Medical Device Daily Washington Editor
WASHINGTON – Dan Schultz, MD, director of the Center for Devices and Radiological Health at FDA, gave a brief address at this year's annual meeting of the Medical Device Manufacturers Association (MDMA; Washington), and had a lot to say about a lot of things.
One of the things he said is that with all the criticism of the 510(k) program at CDRH, more devices could end up as de novo 510(k)s if only because it is one of the center's regulatory options that are not used "to their maximum effect."
Schultz opened his remarks Tuesday by observing, "I get told a lot that the goalposts are moving" at FDA. "Of course the goalposts are moving," he said, and "there are a lot of reasons" for this, including the fact that technology is changing. "That's your fault," he told the audience, but added that as a physician, "I appreciate that."
All the same, "public expectations continue to evolve" with regard to safety, Schultz remarked, so even though "because of the technology you make, the operating room is a safer place," expectations are higher still. "The sense is that we're somewhat victims of our own success," he said, adding that rates of adverse events "that would have been acceptable and even laudable even 10 years ago" are now scarcely acceptable. "I think we need to explain risk and benefit in a way that I think we haven't done in the past," he stated.
The discussion of de novo 510(k)s came at the end of Schultz's remarks, and his initial response to a question about whether more devices would end up as de novos was "I'm not sure I would frame it as lowering the threshold" to bring more devices into the de novo part of the 510(k) program. "Everyone in this room understands that a 510(k) is not the mindless rubber stamp" that it is often perceived to be, a message he said FDA will try to convey, although he cautioned that such an effort is not necessarily going to work.
As for the technological drift induced by the continuous build-on of predicate devices, Schultz said "we need to do a better job of defining that path and making it much clearer how those decisions were made along the way. There are a lot of people who don't trust the system and we need to build that trust back up," he said.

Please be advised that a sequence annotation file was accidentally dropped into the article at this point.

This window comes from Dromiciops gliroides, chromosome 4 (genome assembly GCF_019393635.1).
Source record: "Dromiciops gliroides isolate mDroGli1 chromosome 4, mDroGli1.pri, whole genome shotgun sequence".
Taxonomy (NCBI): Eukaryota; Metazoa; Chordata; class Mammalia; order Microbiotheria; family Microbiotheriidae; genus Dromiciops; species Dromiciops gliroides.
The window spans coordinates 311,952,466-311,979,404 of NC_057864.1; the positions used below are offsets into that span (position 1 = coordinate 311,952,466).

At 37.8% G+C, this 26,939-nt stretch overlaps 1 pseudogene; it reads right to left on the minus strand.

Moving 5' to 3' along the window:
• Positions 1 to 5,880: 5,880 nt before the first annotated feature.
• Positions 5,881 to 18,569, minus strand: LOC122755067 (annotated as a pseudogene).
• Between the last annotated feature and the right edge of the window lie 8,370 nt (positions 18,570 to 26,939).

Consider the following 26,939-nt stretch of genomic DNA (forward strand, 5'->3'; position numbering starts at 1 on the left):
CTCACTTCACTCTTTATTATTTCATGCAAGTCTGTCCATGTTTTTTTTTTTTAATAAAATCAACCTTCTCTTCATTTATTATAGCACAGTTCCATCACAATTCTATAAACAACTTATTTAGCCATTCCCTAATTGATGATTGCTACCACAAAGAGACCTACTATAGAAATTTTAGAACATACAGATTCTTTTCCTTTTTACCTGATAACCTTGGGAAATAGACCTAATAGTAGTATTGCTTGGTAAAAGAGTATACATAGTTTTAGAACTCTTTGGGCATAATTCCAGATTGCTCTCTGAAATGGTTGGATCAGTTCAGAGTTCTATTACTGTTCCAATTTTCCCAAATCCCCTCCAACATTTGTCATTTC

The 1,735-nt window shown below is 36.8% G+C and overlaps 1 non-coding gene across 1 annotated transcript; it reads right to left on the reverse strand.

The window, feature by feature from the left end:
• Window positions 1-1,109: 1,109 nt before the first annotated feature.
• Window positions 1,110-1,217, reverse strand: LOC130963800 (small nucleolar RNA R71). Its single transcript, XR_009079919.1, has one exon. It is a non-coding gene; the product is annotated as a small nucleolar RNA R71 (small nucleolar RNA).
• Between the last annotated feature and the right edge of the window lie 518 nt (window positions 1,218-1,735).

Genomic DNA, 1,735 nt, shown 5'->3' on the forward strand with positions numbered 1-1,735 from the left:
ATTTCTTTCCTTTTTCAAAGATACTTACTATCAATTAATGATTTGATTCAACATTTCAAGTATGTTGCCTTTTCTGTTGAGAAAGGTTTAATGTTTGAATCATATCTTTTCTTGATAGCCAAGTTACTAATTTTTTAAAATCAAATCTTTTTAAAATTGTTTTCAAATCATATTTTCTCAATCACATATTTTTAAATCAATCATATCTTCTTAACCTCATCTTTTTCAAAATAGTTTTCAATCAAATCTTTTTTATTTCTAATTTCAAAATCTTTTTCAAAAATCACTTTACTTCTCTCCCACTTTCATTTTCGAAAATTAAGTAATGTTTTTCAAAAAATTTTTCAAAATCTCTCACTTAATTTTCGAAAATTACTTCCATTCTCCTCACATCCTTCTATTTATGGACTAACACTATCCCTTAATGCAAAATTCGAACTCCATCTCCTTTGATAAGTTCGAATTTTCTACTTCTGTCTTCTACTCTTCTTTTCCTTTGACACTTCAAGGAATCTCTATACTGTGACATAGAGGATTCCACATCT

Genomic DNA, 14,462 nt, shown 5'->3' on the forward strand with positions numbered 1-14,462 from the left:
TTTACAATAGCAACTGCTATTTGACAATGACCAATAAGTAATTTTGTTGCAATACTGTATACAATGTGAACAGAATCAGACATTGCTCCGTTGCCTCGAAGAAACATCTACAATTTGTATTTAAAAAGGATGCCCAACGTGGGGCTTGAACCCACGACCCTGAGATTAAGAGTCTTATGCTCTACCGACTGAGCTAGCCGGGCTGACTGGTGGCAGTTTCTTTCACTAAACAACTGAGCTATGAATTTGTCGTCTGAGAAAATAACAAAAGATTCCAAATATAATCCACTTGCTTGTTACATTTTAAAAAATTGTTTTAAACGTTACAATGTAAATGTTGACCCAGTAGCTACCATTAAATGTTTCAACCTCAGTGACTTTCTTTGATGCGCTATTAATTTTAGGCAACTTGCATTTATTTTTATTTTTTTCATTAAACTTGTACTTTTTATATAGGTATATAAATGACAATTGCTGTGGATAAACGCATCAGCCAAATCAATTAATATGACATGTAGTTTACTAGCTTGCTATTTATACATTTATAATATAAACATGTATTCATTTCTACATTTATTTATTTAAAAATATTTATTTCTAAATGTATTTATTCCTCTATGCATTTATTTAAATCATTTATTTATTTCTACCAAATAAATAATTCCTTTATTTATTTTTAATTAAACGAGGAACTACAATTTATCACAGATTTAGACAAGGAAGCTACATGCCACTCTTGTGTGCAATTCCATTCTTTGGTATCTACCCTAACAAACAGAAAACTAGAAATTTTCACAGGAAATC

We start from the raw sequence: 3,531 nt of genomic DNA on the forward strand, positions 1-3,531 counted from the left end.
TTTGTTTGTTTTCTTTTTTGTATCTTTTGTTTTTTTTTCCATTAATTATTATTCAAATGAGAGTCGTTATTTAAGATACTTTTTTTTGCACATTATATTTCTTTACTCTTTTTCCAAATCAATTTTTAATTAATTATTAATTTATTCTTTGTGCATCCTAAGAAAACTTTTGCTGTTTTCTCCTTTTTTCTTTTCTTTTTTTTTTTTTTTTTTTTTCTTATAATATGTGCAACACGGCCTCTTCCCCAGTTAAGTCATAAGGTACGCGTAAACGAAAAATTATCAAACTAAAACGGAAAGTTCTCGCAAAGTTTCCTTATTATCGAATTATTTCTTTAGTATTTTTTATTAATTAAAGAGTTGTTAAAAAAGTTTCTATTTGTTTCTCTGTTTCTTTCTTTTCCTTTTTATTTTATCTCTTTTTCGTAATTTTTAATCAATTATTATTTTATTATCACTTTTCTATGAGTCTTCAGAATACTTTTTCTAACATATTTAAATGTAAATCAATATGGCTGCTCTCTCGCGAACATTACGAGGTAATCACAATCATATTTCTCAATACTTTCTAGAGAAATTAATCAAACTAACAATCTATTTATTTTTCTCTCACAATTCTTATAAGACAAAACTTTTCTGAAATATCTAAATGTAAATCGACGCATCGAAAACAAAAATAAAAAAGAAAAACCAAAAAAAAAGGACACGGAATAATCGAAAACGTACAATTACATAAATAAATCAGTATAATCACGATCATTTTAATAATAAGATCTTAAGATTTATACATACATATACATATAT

Schultz said the agency is keenly aware that device firms are more and more commonly multi-national entities, remarking, "Clearly, the regulatory system was not designed for a global marketplace." This subject touches on the intent of the Food and Drug Administration Globalization Act of 2009, which would put FDA in the position of conducting more overseas inspections for makers of drugs, devices and food products (Medical Device Daily, Jan. 30, 2009). "It doesn't matter where the finished device is made if the components are made all over the place," Schultz said.
"If there's a word you're going to be hearing more of in the next four years, it's going to be 'transparency,'" he said, a message he said seems to be coming from "on high" rather than just from within FDA.
Earlier in the day, FDA had announced the opening of the FDA Transparency Blog and the formation of the FDA Transparency Task Force, which will meet June 24 to begin work on processes designed to make the agency's operations more open. In a June 2 statement on the blog, Secretary of Health and Human Services Kathleen Sebelius said, "our administration is committed to eliminating the barriers between the American people and their government, and the Task Force is another big step in the right direction." Deputy FDA commissioner Joshua Sharfstein will chair the task force.